R&M, the global Swiss developer and provider of cabling systems for high-quality network infrastructures, is observing an increasing demand for classical copper technology for faster Internet connections. In countries with an extensive copper infrastructure, such as Australia and India, it is faster to use that infrastructure to increase broadband provision than new FO connections for each individual household. In large-scale projects, operators are now increasingly using the existing copper cabling over the last mile to use VDSL vectoring and soon also G.fast technology. R&M is supporting these solutions with the distribution system VS Compact, which was originally developed for telephone networks and, in its current version, is also used for extending broadband provision. For example, one Australian key account has installed around 1.2 million VS Compact connection modules in around 14 000 street cabinets and other distribution sites since 2014. “Vectoring technology can be implemented fast, flexibly and in a space-saving manner with the tried-and-tested R&M product VS Compact. A pragmatic solution for the last mile and the increasing demand,” says engineer Stefan Ries, Head of Global Key Account Management at R&M.

VDSL vectoring and G.fast are hybrid technologies that use copper twisted pairs of the telephone network for faster Internet. With VDSL vectoring, up to 100 Mbit/s can be transmitted on all wires of a cable harness; with G.fast an incredible 500 Mbit/s to 1 Gbit/s. For Internet users this is a considerable improvement in comparison to the DSL connections available to date. The range of VDSL vectoring is up to 500 meters; that of G.fast up to 250 meters. That means that network operators only have to lay new fiber optic cables up to an existing distribution point in a place, district or on a campus. These nodes are usually accommodated in cabinets on the roadside. When the cabinets are retrofitted, powerful optical-electrical converters (DSLAM) have to be installed between the incoming FO cables and the existing copper network to be able to offer all subscribers a comparable Internet signal.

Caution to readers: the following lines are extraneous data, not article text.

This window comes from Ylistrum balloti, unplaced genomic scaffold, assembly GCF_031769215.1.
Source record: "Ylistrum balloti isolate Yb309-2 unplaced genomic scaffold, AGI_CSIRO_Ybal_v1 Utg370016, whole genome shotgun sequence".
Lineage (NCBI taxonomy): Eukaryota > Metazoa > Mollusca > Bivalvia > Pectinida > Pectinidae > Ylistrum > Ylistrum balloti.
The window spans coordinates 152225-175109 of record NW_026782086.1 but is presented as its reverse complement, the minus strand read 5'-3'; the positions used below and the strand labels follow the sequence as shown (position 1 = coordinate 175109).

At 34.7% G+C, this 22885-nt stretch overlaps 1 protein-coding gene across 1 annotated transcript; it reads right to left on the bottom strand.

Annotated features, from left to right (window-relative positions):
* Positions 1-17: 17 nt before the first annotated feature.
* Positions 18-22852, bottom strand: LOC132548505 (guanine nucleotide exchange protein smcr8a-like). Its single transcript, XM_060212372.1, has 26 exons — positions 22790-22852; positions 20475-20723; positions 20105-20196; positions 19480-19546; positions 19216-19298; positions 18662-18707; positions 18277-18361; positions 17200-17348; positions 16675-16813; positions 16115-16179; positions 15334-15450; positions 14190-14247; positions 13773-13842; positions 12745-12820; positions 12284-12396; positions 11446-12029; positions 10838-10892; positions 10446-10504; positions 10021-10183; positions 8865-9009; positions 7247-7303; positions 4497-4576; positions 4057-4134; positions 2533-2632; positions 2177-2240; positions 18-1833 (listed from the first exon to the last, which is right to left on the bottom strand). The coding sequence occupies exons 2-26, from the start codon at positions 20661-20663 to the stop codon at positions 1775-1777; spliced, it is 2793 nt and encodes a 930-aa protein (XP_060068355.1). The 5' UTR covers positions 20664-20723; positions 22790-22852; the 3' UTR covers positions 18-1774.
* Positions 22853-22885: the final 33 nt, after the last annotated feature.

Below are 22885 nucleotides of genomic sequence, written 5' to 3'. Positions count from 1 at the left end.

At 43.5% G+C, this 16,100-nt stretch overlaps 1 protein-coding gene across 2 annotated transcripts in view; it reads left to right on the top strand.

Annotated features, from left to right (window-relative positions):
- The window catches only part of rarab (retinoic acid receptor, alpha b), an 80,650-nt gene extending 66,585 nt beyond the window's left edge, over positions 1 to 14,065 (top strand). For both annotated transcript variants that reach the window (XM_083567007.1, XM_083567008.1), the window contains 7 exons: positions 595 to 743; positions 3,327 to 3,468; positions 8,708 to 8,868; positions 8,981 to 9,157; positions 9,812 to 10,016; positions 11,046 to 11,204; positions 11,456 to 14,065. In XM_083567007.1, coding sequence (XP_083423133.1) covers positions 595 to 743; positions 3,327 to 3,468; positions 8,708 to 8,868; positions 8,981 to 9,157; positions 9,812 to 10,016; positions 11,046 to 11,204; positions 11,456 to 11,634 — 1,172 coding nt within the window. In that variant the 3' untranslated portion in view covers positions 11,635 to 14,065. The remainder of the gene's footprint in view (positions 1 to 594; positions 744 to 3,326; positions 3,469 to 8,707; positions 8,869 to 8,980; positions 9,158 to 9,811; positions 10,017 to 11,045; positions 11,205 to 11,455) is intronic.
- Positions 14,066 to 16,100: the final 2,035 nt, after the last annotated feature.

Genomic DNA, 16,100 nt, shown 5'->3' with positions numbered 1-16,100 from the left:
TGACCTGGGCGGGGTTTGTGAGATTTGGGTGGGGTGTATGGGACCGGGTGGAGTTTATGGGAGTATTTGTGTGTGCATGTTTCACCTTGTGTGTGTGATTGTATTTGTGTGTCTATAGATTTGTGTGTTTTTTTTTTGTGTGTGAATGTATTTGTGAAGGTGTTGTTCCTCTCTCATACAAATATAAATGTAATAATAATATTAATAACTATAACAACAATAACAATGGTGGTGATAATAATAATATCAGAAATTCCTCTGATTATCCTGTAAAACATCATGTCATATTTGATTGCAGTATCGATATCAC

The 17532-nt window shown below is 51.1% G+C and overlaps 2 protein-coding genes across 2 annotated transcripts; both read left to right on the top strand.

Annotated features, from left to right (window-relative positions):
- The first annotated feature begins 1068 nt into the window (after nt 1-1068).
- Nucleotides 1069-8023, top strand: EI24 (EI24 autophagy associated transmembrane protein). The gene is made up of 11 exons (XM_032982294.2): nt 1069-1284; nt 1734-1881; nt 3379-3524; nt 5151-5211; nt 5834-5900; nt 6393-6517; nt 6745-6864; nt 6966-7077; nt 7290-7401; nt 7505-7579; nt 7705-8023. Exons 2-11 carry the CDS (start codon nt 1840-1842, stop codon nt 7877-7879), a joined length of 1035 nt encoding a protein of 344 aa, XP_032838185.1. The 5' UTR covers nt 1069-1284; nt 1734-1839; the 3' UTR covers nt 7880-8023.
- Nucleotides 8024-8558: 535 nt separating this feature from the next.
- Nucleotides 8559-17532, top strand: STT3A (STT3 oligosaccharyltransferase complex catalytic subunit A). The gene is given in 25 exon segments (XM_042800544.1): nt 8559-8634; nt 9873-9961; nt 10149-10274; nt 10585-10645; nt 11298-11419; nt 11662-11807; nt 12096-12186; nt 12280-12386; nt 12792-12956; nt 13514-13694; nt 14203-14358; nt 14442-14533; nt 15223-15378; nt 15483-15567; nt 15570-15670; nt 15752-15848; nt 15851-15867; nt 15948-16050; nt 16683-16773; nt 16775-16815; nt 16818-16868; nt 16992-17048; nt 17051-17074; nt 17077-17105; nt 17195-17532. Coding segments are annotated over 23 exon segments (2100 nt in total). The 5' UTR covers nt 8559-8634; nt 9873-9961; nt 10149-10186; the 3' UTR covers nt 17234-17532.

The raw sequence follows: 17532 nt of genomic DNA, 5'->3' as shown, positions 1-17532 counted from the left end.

Once the converters have been installed, all the copper wires in the distributor have to be re-wired. And that is where VS Compact from R&M comes in. The universal connection system distributes the signal to the wires and can also manage the subscriber connections. The VS Compact connection modules can be mounted in distribution frames in a few steps.

The interfaces in the cabinets must satisfy high demands to be able to transmit the signals trouble-free. “R&M’s IDC technology with its gold-plated terminals ensures a connection protected against corrosion and vibration. This ensures sustained uninterrupted signal transmission even in harsh environments,” says Stefan Ries.

Network operators often require space-saving equipment so they can use the smallest possible cabinets. “With a packing density of up to 4200 twisted pairs per square meter, VS Compact is one of the best in the world,” stresses Stefan Ries. Comparable connection modules require around 30 percent more space. VS Compact can be installed, scaled and retrofitted in accordance with the modular principle. Stefan Ries: “The modular concept makes it possible for network operators to plan flexibly and react to the relevant requirements – a profitable solution.” For key accounts, R&M also develops individual customized versions of the modules.

Network operators in Europe are also opting for VS Compact to be able to launch broadband offers with VDSL vectoring as fast and as inexpensively as possible. A major Swiss network operator is currently testing G.fast. The provider is due to launch the technology in 2017.